The rate of infant deaths in the United States has improved, the Centers for Disease Control and Prevention said in a study released on Tuesday.
The infant mortality rate dropped 15 percent over the past decade, from a record high 6.86 infant deaths per 1,000 live births in 2005 to 5.82 in 2014, data show. While the new report indicates a promising development in the country’s public health, commentators say the United States has a long way to go to catch up to peer nations.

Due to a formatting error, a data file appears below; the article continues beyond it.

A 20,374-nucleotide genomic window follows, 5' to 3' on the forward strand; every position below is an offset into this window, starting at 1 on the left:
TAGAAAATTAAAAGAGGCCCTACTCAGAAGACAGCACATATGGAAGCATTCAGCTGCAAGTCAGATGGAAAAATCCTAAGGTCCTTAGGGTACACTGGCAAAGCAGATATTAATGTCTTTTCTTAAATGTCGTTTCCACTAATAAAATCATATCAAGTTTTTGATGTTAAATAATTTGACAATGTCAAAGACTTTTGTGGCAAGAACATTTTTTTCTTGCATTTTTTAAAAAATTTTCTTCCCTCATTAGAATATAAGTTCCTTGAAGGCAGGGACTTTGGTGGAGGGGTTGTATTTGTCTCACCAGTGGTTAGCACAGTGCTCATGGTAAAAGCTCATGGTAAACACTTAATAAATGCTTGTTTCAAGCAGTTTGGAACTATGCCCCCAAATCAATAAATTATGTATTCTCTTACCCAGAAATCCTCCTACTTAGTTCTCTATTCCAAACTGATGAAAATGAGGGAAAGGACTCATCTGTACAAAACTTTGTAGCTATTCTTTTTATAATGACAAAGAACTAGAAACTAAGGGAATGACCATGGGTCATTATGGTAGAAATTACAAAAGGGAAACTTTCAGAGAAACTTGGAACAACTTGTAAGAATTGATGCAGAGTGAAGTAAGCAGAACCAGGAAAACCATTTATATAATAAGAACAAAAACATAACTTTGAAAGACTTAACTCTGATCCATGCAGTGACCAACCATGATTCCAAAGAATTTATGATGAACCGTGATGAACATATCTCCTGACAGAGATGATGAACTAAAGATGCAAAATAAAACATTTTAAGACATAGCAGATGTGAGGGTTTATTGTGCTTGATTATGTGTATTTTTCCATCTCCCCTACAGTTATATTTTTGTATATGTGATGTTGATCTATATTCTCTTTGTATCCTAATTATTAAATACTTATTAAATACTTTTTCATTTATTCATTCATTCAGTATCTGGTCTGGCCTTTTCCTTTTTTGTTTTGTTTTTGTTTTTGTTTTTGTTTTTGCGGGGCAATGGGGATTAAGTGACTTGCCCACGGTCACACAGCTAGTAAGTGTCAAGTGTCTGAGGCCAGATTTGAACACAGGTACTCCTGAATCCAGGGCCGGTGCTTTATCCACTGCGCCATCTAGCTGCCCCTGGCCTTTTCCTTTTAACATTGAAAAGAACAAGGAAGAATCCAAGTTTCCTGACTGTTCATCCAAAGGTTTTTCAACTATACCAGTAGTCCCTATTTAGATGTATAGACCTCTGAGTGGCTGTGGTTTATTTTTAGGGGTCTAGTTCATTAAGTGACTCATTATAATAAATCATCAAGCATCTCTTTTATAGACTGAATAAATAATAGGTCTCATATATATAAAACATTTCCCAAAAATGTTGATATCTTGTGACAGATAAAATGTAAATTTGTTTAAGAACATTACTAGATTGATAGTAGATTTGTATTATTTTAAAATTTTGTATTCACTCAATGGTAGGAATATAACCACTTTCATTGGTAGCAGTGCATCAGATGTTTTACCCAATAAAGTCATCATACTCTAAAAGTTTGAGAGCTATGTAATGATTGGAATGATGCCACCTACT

Across the country, a rising number of babies are living to their first birthday in most states – 33 states and Washington, D.C., to be exact – and the remaining 17 states saw no significant change, the reports said. The researchers of the study credited awareness and education programs with helping to reverse the trend.
Christopher Murray, Professor of Global Health and Director of the Institute for Health Metrics and Evaluation, was quoted in this article.